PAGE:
Thompson, Charlotte E.L., Amos, Carl L., Jones, T.E.R. and Chaplin, J.
The manifestation of fluid-transmitted bed shear stress in a smooth annular flume: a comparison of methods
Journal of Coastal Research, 19, (4), .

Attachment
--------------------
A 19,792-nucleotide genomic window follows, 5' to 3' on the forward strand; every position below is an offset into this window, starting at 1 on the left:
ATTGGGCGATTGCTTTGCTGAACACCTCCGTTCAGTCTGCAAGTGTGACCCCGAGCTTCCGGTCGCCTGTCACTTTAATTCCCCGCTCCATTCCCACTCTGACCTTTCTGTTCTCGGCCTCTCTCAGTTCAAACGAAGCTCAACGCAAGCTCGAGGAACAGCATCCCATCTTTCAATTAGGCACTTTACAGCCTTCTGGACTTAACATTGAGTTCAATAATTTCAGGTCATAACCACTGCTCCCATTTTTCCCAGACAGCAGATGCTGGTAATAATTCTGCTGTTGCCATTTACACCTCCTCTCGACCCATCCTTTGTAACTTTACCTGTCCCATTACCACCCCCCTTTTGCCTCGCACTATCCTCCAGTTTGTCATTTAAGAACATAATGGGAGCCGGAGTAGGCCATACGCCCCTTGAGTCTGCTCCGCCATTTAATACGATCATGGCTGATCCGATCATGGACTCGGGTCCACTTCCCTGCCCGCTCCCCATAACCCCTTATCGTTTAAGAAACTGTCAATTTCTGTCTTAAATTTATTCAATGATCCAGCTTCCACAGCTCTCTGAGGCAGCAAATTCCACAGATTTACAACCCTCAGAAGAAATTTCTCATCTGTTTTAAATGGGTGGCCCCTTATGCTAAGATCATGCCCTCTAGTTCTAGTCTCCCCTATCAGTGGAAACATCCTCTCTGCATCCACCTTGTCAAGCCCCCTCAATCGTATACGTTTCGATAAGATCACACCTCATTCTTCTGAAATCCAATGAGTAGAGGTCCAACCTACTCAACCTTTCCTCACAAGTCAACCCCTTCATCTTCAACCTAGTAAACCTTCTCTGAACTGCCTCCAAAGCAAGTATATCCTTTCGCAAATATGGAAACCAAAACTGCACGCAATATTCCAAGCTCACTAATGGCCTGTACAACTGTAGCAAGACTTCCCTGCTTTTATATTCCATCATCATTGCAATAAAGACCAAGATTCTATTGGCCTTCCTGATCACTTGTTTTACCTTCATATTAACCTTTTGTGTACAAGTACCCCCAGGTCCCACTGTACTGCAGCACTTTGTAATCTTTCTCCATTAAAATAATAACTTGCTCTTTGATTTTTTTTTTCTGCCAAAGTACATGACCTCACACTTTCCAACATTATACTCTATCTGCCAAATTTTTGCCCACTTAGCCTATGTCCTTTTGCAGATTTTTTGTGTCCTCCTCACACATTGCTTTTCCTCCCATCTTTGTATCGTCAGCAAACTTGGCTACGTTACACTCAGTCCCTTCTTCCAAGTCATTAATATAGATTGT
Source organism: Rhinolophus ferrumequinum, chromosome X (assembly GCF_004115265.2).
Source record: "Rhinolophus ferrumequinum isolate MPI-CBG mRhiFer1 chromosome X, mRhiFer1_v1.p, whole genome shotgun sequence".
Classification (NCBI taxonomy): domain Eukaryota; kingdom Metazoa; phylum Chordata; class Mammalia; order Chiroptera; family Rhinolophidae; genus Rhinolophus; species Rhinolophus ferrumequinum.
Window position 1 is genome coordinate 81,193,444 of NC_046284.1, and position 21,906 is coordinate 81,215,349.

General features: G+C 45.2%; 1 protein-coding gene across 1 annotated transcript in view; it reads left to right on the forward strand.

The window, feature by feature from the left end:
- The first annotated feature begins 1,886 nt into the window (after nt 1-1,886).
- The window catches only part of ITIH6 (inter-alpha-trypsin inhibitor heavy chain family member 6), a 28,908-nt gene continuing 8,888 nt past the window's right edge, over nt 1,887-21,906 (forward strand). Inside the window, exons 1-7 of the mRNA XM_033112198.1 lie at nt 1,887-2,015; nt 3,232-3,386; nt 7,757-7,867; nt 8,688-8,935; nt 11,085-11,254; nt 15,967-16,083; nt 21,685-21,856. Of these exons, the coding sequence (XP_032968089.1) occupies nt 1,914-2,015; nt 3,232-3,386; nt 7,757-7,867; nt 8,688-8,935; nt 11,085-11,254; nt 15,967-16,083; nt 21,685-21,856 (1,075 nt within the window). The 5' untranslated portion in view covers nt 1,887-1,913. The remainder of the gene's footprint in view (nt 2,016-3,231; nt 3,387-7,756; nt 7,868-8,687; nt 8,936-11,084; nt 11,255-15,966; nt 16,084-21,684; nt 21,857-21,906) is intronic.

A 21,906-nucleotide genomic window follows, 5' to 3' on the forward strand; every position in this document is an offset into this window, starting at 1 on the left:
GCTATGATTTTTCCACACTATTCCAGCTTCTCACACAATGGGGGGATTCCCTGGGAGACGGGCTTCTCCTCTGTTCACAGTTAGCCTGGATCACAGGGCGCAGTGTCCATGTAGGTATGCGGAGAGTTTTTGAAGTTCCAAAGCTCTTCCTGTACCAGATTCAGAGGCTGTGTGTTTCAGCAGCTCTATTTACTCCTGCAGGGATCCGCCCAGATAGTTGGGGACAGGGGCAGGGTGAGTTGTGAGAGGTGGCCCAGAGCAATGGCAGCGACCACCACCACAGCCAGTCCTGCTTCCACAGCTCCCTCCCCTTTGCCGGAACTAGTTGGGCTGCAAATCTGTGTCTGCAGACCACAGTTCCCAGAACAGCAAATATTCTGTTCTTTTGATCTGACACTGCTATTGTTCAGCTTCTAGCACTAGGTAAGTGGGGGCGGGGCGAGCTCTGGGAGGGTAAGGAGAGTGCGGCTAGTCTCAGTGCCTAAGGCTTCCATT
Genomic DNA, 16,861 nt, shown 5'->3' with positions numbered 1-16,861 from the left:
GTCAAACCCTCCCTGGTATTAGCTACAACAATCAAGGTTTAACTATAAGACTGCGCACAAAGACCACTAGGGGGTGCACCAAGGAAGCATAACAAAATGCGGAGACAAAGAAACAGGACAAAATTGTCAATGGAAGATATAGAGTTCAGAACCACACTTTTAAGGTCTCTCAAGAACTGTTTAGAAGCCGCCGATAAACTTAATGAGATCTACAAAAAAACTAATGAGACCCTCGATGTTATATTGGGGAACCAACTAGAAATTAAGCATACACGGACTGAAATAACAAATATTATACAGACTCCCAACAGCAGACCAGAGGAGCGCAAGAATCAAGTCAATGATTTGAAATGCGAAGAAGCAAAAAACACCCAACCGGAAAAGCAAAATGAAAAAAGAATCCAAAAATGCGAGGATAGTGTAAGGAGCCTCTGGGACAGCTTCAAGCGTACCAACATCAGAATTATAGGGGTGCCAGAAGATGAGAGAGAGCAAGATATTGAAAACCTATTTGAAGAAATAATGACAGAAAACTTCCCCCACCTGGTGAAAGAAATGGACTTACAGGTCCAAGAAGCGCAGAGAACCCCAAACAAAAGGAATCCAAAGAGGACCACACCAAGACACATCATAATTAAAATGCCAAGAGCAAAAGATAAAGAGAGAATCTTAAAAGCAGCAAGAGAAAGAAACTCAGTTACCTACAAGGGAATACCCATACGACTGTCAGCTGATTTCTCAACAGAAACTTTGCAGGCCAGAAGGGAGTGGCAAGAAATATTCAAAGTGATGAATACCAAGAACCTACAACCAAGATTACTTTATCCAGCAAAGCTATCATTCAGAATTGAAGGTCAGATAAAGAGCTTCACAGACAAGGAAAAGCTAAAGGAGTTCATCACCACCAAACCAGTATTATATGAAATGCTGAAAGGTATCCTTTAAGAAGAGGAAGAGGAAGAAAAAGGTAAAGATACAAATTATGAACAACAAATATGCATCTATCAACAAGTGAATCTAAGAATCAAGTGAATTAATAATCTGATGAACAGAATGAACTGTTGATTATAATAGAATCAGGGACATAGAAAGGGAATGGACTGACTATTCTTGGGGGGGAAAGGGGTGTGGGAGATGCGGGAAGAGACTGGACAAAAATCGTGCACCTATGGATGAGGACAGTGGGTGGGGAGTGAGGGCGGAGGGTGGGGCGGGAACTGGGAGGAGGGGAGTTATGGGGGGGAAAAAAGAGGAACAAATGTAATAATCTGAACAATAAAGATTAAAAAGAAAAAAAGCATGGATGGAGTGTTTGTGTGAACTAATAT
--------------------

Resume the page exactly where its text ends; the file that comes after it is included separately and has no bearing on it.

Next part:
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The most commonly used methods of calculating mean, fluid-transmitted bed shear stresses within a benthic boundary layer have been investigated. The work was carried out in an annular flume 2 m in diameter and 0.40 m deep—the Lab Carousel. This flume is a laboratory equivalent to the Sea Carousel (an in situ flume). A well developed boundary layer 0.02 m thick was confirmed for a range of flows measured using a Laser Doppler Velocimeter (LDV) within the Lab Carousel. There was a good relationship found between flow speed in the Lab Carousel and Sea Carousel, which corresponded well with a direct measurement method (particle tracking) using neutrally buoyant particles. The purpose of this investigation was to compare the accuracies and relative differences of eight ways of determining bed shear stress under smooth bed conditions: five using velocity as a proxy; and three considered direct. The proxy methods investigated were; (1) the Law of the Wall; (2) the Quadratic Stress Law; (3) the Turbulent Kinetic Energy (TKE) method; (4) Prandtl’s seventh power law; (5) and the Reynolds stress calculation. Three ‘direct’ measurements of bed shear stress were: (6) hot film probes; (7) inverting Newton’s second law to define frictional drag through flow deceleration; and (8) numerical simulation. All the methods gave sensible results with the expected trends of increasing stress under increasing flow velocity. The best correlation of the proxy methods was found between Prandtl’s seventh power law and flow deceleration; the other methods over predicting the stress by up to a factor of 10. There was a good coherence between the estimates of stress using an Acoustic Doppler Velocimeter (ADV) and the LDV at 0.15 m above the bed. The use of Sternberg’s constant drag coefficient (CD100 = 3 × 10?3) in stress calculations yielded the greatest over prediction. The hot film probes showed radial differences in stress, which were in general greatest in the middle and lowest near the outer wall. All the methods appear to converge at low current velocities. The TKE and flow deceleration methods showed similar results over a bed roughened with 0.011 m diameter uniform gravel, suggesting that they may be valid for naturally roughened beds.
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